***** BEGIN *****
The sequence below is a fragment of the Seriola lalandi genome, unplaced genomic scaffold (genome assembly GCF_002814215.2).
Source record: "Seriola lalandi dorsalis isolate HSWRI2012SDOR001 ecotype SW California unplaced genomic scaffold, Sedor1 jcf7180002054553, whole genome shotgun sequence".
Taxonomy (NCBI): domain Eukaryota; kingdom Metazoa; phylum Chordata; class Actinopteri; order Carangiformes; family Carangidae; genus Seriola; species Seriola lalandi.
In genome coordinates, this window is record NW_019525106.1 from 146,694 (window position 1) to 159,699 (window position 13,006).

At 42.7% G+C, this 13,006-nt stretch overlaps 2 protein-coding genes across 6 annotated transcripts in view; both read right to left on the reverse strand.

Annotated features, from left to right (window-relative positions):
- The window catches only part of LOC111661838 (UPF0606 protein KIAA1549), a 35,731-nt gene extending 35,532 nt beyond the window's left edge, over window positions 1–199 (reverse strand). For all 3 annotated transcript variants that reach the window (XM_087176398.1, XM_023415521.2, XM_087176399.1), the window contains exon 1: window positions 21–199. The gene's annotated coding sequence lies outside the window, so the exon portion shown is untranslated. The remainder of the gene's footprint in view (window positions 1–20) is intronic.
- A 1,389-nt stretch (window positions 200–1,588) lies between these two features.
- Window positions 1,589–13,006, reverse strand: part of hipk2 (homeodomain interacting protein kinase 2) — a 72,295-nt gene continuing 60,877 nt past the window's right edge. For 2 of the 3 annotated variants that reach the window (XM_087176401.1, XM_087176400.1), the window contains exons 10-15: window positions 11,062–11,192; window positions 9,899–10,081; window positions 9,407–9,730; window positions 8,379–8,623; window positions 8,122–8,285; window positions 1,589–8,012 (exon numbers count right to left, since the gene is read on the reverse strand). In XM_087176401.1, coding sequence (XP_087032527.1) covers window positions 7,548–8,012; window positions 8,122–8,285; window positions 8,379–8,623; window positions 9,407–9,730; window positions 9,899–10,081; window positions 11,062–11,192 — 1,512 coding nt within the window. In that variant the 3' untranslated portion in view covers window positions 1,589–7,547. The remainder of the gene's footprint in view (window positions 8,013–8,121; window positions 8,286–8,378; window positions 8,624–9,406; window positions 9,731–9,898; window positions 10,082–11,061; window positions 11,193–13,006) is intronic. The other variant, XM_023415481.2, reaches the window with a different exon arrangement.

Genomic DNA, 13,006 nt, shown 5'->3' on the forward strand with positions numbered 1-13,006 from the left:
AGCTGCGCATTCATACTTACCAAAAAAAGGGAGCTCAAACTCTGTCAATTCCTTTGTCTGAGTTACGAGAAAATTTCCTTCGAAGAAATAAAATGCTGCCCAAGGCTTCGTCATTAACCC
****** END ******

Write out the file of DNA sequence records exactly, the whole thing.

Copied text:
The sequence below is a fragment of the Seriola lalandi genome, unplaced genomic scaffold (genome assembly GCF_002814215.2).
Source record: "Seriola lalandi dorsalis isolate HSWRI2012SDOR001 ecotype SW California unplaced genomic scaffold, Sedor1 jcf7180002054553, whole genome shotgun sequence".
Taxonomy (NCBI): domain Eukaryota; kingdom Metazoa; phylum Chordata; class Actinopteri; order Carangiformes; family Carangidae; genus Seriola; species Seriola lalandi.
In genome coordinates, this window is record NW_019525106.1 from 146,694 (window position 1) to 159,699 (window position 13,006).

At 42.7% G+C, this 13,006-nt stretch overlaps 2 protein-coding genes across 6 annotated transcripts in view; both read right to left on the reverse strand.

Annotated features, from left to right (window-relative positions):
- The window catches only part of LOC111661838 (UPF0606 protein KIAA1549), a 35,731-nt gene extending 35,532 nt beyond the window's left edge, over window positions 1–199 (reverse strand). For all 3 annotated transcript variants that reach the window (XM_087176398.1, XM_023415521.2, XM_087176399.1), the window contains exon 1: window positions 21–199. The gene's annotated coding sequence lies outside the window, so the exon portion shown is untranslated. The remainder of the gene's footprint in view (window positions 1–20) is intronic.
- A 1,389-nt stretch (window positions 200–1,588) lies between these two features.
- Window positions 1,589–13,006, reverse strand: part of hipk2 (homeodomain interacting protein kinase 2) — a 72,295-nt gene continuing 60,877 nt past the window's right edge. For 2 of the 3 annotated variants that reach the window (XM_087176401.1, XM_087176400.1), the window contains exons 10-15: window positions 11,062–11,192; window positions 9,899–10,081; window positions 9,407–9,730; window positions 8,379–8,623; window positions 8,122–8,285; window positions 1,589–8,012 (exon numbers count right to left, since the gene is read on the reverse strand). In XM_087176401.1, coding sequence (XP_087032527.1) covers window positions 7,548–8,012; window positions 8,122–8,285; window positions 8,379–8,623; window positions 9,407–9,730; window positions 9,899–10,081; window positions 11,062–11,192 — 1,512 coding nt within the window. In that variant the 3' untranslated portion in view covers window positions 1,589–7,547. The remainder of the gene's footprint in view (window positions 8,013–8,121; window positions 8,286–8,378; window positions 8,624–9,406; window positions 9,731–9,898; window positions 10,082–11,061; window positions 11,193–13,006) is intronic. The other variant, XM_023415481.2, reaches the window with a different exon arrangement.

Genomic DNA, 13,006 nt, shown 5'->3' on the forward strand with positions numbered 1-13,006 from the left:
AGCTGCGCATTCATACTTACCAAAAAAAGGGAGCTCAAACTCTGTCAATTCCTTTGTCTGAGTTACGAGAAAATTTCCTTCGAAGAAATAAAATGCTGCCCAAGGCTTCGTCATTAACCC